Jeanie Johnston Chronicle
Reports from the ship by Tash Treacy
Relief 2nd Mate on the first leg of the US voyage
from Co Kerry, Ireland to Tenerife
Jeanie Johnston crossing the Atlantic during Spring of 2003
Tash Treacy is a professional seaman in the Merchant Navy, and supplied all the photos accompanying
this report. He has since returned to the Jeanie and is presently crewing on her tour of East coast US ports. This report was originally published in the Irish Evening Echo. Read Tash's later photo report.

Jeanie Johnston's Voyage - First Leg Success - 9th March, 2003

At half past midnight, two nights ago, I was standing on a quay wall in Santa Cruz de Tenerife. After a month of challenging sailing aboard Jeanie Johnston myself and three others were bidding a sad farewell to our shipmates. I had been sailing as Extra 2nd Mate aboard the replica famine ship since she got to Waterford late in January and for the first time leaving a ship in 8 years as a professional seaman in the merchant navy I felt envious of those who were remaining aboard. After years of stagnation the Jeanie Johnston is now a lived in, working ship with a character all of her own. Her crew are a tight-knit, professional team, the competence of which was made clear for all to see when the ship was brought safely to port in Madeira after a passage from Fenit, Co. Kerry which was at times rough and challenging.

It was the bad weather that brought so much media attention to the ship so early into our Atlantic passage that also brought both the professional and trainee crews together so well. We presented as a very varied bunch as we lined the decks in Fenit facing the throngs of well-wishers seeing us off. Fifteen of the crew were young men and women from disadvantaged backgrounds throughout the island of Ireland who were sponsored by the International Fund for Ireland. Five were 60 years of age or older, the eldest being 81 and fighting fit. Some had never stepped aboard a boat of any description before in their lives, others had sailed extensively on yachts and ships of all sizes in the past. However by the time we made landfall in Madeira we were a well-oiled clockwork machine deeply aware of each others strengths and failings and were all working together to the best of our respective abilities.

Taking shelter during rough weather off the Kerry coast
Taking shelter during rough weather off the Kerry coast

Upon leaving Fenit we had set Topsails and Topgallants, heading west into Brandon Bay amid a flotilla of good will, but when the last sails had disappeared behind us we turned south into head-on winds that demanded we stow our square sails and proceed under engines and fore and aft sails alone. Overnight we made good progress, passing Brandon Head and the Blasket Islands but our fears were realised when the southerly wind freshened considerably and the swell began to increase. A prudent and a practical man, Captain Tom McCarthy decided to take the vessel to shelter in the lee of Valentia Island near the village of Knightstown. As is the normal seafaring practice when entering an unfamiliar port we requested a pilot come aboard to guide us in our approach to the anchorage. In Valentia the pilot is also the local Lifeboat Skipper and it was that lifeboat that brought our pilot out to meet us. When we were safely at anchor the lifeboat crew were kind enough to take some of our crew aboard to show them around the boat and we were glad to do likewise for them. Only later did we learn that someone had contorted this friendly gesture to spread rumours that the Jeanie Johnston had sent a SOS message to the lifeboat and that members of our crew were trying to abandon ship! None of this could have been further from the truth. Of more concern to us were the ever increasing wind speed and our anchor dragging through the poor holding ground provided at the Valentia anchorage. Captain McCarthy again exercised his judgement and took the Jeanie Johnston from the increasingly exposed anchorage at Valentia to the better shelter found in Dingle Bay. There we sat out the storm that reached force 11 at times in relative comfort with little swell.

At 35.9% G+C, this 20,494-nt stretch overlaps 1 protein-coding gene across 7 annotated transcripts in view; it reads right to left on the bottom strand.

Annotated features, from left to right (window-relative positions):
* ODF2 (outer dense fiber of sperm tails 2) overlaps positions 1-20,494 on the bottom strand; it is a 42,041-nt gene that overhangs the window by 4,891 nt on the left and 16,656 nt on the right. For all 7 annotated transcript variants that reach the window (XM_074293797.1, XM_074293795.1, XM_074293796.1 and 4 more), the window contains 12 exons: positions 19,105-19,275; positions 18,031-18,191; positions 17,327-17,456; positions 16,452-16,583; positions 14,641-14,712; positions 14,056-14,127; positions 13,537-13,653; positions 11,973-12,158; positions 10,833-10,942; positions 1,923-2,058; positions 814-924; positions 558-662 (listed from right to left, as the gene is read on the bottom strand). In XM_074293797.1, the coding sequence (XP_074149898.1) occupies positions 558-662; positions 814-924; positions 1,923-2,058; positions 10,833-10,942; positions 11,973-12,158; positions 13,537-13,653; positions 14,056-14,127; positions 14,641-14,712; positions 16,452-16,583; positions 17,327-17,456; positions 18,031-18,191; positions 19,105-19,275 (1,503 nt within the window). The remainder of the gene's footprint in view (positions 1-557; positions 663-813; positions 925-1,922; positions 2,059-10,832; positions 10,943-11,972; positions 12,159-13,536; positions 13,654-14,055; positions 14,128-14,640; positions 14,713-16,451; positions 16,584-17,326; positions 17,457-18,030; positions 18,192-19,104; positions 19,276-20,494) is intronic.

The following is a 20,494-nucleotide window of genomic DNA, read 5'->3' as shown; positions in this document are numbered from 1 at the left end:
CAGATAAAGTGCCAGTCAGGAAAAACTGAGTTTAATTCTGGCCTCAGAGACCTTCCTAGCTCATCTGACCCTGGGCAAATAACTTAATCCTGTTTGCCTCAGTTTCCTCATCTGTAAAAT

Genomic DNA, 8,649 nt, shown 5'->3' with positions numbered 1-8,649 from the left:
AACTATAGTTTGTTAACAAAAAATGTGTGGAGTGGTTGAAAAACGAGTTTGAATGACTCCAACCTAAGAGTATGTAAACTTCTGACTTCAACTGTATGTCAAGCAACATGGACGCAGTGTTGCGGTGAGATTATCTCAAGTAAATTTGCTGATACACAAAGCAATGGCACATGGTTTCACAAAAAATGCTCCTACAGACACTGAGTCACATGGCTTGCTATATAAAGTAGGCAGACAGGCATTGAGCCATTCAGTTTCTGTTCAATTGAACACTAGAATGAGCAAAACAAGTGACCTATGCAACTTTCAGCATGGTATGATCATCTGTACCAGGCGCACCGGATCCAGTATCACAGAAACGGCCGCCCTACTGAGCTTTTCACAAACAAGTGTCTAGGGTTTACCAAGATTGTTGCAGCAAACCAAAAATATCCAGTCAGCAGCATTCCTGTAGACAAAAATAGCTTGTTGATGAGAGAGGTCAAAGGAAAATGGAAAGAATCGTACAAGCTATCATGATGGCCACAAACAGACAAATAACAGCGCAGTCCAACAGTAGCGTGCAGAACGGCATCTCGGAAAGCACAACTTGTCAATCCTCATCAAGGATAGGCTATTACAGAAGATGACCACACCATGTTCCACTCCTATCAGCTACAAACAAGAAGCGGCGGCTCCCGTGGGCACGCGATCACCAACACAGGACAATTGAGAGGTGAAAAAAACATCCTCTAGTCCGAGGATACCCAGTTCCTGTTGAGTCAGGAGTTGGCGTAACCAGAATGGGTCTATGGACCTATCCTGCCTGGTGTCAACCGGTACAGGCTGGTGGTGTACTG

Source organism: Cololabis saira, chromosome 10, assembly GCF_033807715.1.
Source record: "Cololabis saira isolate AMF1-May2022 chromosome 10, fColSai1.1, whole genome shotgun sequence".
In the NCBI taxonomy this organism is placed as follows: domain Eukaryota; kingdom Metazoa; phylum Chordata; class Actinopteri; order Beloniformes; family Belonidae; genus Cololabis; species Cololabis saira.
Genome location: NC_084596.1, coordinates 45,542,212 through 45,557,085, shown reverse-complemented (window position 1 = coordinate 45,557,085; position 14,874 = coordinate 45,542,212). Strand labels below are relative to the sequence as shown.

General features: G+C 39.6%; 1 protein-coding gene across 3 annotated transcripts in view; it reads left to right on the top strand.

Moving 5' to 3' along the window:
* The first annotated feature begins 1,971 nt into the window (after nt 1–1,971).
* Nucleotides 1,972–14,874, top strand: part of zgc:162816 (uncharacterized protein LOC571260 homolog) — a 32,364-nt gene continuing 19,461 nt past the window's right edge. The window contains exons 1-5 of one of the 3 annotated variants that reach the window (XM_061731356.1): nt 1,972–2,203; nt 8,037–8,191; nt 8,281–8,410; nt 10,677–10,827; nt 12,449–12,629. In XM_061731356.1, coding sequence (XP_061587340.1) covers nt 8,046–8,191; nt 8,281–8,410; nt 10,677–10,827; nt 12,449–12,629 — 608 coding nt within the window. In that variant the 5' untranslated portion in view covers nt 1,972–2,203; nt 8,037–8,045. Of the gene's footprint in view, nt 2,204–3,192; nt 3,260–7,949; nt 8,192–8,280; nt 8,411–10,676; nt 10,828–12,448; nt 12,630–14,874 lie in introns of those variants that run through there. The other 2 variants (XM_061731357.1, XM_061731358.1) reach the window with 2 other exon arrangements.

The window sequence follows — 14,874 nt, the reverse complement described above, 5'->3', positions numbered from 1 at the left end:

Captain Tom McCarthy, from Carrigaline, is the former master of the national sail training vessel Asgard II and of Lord Nelson, a square-rigger owned by Jubilee Sailing Trust. J.S.T. is a registered charity in the UK that takes able-bodied and disabled people to sea on voyages of fun, learning and personal development. Captain McCarthy is one of only a handful of men in the world to hold the highly sought after Square Rig Endorsement on his Master Mariners qualification, therefore when he saw a window in the bad weather open up nobody questioned his judgement. After over 24 hours hove-to we tentatively headed out from the shelter of Dingle Bay into enormous rolling swells that shook our ship like a cork on the ocean but we soldiered on making progress south all the time. Soon the Captains decision was vindicated, the worst of the weather was over, we had our window and we were exploiting it. The Irish coast fell away behind us, our only company now were the fulmars, gannets and gulls swooping around us who didn't seem to appreciate that we were not a fishing trawler.

Rolling in the swells during rough weather off the Kerry coast